So I ran with the moon, and I ran with the night, and the three of us were a terrible sight
— Emmylou Harris – Deeper Well
I realized, reading over my previous entries, that I have mentioned this difference in approaches to Life in Darkness before, whether one is Riding the Dark or being Ridden by it. Some of you may have immediately (or eventually) kenned what I was talking about, but I feel it is something that needs to be fleshed out in detail.
I must warn you, I do not claim to be an expert at Riding the Darkness. I’m still Seeking on my journey, and like any aspect of the journey of life, the further you travel on your path, the more you realize how deep the rabbit hole goes beyond your current point of experience.
So I’ve spoken about balance and personal responsibility before. Knowing how to be aware of what you’re doing (and keep yourself in check if needed) is a key point to Riding vs. being Ridden. But what is Riding really?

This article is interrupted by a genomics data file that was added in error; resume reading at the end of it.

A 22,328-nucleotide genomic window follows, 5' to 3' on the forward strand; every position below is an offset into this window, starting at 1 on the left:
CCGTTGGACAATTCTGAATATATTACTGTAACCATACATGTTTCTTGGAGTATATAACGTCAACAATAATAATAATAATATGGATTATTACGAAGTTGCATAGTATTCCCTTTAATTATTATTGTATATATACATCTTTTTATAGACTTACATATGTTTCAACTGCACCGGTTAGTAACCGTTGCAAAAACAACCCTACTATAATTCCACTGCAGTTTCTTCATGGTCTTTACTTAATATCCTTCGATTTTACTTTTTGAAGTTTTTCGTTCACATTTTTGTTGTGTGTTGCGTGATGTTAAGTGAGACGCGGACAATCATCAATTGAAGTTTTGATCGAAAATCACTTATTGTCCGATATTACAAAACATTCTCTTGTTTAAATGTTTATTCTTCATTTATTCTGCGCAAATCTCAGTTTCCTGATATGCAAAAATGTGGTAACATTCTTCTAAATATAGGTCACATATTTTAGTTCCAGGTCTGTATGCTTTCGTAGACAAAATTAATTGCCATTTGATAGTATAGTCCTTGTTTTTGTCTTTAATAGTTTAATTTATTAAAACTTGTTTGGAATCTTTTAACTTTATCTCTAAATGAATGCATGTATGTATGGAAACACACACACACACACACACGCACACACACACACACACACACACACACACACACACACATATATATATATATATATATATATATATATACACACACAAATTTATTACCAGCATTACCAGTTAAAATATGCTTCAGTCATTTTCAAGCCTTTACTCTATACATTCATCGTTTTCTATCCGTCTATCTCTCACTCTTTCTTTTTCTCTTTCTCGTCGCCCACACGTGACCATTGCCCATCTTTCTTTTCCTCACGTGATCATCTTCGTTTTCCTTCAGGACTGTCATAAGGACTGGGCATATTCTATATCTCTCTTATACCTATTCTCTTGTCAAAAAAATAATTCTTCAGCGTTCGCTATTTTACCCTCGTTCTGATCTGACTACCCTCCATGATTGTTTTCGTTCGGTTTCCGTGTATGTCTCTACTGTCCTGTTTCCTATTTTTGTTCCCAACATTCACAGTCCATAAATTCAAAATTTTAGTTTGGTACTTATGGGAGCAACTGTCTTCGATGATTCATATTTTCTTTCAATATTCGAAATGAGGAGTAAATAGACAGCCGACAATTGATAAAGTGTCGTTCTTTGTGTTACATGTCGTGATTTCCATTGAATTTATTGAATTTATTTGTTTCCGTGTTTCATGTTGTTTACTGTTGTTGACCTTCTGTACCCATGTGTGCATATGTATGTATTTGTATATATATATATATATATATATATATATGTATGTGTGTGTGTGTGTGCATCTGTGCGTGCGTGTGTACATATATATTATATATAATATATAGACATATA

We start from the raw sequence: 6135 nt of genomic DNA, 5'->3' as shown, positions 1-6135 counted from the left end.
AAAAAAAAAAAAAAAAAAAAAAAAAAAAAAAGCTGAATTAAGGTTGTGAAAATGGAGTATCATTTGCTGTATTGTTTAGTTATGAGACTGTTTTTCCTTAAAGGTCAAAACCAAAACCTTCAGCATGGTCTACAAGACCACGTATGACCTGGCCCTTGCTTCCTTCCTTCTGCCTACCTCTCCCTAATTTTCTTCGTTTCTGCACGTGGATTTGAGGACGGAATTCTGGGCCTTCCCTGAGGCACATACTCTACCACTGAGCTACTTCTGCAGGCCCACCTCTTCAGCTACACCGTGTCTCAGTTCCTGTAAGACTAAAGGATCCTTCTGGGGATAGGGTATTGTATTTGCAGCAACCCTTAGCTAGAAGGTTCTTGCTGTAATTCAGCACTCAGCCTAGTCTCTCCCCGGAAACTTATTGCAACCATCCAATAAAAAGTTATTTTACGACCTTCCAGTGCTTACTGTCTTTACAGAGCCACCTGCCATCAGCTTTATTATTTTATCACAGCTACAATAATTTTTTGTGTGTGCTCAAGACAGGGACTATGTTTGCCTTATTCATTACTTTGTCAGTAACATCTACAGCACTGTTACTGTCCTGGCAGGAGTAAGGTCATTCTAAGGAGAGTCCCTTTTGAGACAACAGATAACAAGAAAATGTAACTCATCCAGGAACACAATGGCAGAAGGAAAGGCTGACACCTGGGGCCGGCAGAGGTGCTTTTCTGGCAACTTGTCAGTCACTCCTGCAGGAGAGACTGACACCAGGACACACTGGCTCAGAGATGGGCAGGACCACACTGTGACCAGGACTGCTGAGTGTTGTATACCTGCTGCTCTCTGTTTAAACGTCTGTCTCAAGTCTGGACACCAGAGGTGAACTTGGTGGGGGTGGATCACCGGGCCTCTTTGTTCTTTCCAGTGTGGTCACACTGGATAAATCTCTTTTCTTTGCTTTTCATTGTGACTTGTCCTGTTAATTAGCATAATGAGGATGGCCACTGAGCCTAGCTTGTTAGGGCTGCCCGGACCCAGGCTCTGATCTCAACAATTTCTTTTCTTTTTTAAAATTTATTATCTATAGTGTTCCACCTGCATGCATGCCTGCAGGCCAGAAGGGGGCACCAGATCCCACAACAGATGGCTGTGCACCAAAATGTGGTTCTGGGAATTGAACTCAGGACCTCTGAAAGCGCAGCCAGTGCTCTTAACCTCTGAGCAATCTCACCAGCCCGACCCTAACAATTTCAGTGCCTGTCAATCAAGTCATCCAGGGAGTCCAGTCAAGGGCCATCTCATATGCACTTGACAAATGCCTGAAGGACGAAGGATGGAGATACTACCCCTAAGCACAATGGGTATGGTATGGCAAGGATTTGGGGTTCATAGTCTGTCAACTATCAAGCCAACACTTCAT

Riding the Darkness is all about
- going deep into the spiritual experience of the Darker Self and/or the Darker World (whether referring to an inner practice or going out for a more public, shared experience)
- experiencing an intensity of energy
- a fine balance between control and abandon, chaos and empowerment: You have the power to reign in the madness, but you don’t. You let it run rampant, and you feed on the resulting energy and excitement until…
- you reach a point where you are satisfied and spent (somewhat like the climax of a sexual experience).
Now, when you are Ridden by the Darkness, then you also experience that chaos, energy and intensity, but you don’t have control, so the experience goes on far beyond your climax point. It rolls over you, drags you further than you wanted to go, tears into you, and it takes that energy you were just feeding on, that you were drawing up into your center and getting high on, and it drains all that energy away again and may even start feeding on you, your inner reserves of energy or life-force.